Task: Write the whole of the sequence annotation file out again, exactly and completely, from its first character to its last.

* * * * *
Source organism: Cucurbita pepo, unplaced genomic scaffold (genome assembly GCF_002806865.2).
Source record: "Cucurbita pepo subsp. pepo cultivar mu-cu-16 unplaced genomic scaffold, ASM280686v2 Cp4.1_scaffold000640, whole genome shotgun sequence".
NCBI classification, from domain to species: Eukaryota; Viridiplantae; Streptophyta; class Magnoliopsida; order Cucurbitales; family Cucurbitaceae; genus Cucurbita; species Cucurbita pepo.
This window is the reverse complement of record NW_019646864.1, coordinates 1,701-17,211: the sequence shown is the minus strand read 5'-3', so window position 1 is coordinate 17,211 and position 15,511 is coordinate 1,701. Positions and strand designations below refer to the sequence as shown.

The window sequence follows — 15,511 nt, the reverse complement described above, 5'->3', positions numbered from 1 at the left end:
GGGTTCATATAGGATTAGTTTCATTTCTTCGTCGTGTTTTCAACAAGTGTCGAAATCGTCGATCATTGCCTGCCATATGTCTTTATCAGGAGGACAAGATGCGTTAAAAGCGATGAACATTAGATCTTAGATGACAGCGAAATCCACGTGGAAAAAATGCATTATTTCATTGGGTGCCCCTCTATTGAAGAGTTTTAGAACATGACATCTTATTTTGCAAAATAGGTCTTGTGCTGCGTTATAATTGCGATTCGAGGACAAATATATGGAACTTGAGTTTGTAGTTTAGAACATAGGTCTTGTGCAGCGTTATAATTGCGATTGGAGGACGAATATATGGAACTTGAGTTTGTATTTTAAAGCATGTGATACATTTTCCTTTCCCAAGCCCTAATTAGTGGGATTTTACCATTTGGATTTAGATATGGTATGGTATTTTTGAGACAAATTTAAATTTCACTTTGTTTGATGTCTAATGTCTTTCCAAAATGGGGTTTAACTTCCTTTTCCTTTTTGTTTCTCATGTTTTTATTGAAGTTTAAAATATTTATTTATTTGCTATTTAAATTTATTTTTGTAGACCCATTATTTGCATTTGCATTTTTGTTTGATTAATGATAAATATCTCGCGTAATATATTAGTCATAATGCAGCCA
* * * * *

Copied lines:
Source organism: Cucurbita pepo, unplaced genomic scaffold (genome assembly GCF_002806865.2).
Source record: "Cucurbita pepo subsp. pepo cultivar mu-cu-16 unplaced genomic scaffold, ASM280686v2 Cp4.1_scaffold000640, whole genome shotgun sequence".
NCBI classification, from domain to species: Eukaryota; Viridiplantae; Streptophyta; class Magnoliopsida; order Cucurbitales; family Cucurbitaceae; genus Cucurbita; species Cucurbita pepo.
This window is the reverse complement of record NW_019646864.1, coordinates 1,701-17,211: the sequence shown is the minus strand read 5'-3', so window position 1 is coordinate 17,211 and position 15,511 is coordinate 1,701. Positions and strand designations below refer to the sequence as shown.

The window sequence follows — 15,511 nt, the reverse complement described above, 5'->3', positions numbered from 1 at the left end:
GGGTTCATATAGGATTAGTTTCATTTCTTCGTCGTGTTTTCAACAAGTGTCGAAATCGTCGATCATTGCCTGCCATATGTCTTTATCAGGAGGACAAGATGCGTTAAAAGCGATGAACATTAGATCTTAGATGACAGCGAAATCCACGTGGAAAAAATGCATTATTTCATTGGGTGCCCCTCTATTGAAGAGTTTTAGAACATGACATCTTATTTTGCAAAATAGGTCTTGTGCTGCGTTATAATTGCGATTCGAGGACAAATATATGGAACTTGAGTTTGTAGTTTAGAACATAGGTCTTGTGCAGCGTTATAATTGCGATTGGAGGACGAATATATGGAACTTGAGTTTGTATTTTAAAGCATGTGATACATTTTCCTTTCCCAAGCCCTAATTAGTGGGATTTTACCATTTGGATTTAGATATGGTATGGTATTTTTGAGACAAATTTAAATTTCACTTTGTTTGATGTCTAATGTCTTTCCAAAATGGGGTTTAACTTCCTTTTCCTTTTTGTTTCTCATGTTTTTATTGAAGTTTAAAATATTTATTTATTTGCTATTTAAATTTATTTTTGTAGACCCATTATTTGCATTTGCATTTTTGTTTGATTAATGATAAATATCTCGCGTAATATATTAGTCATAATGCAGCCA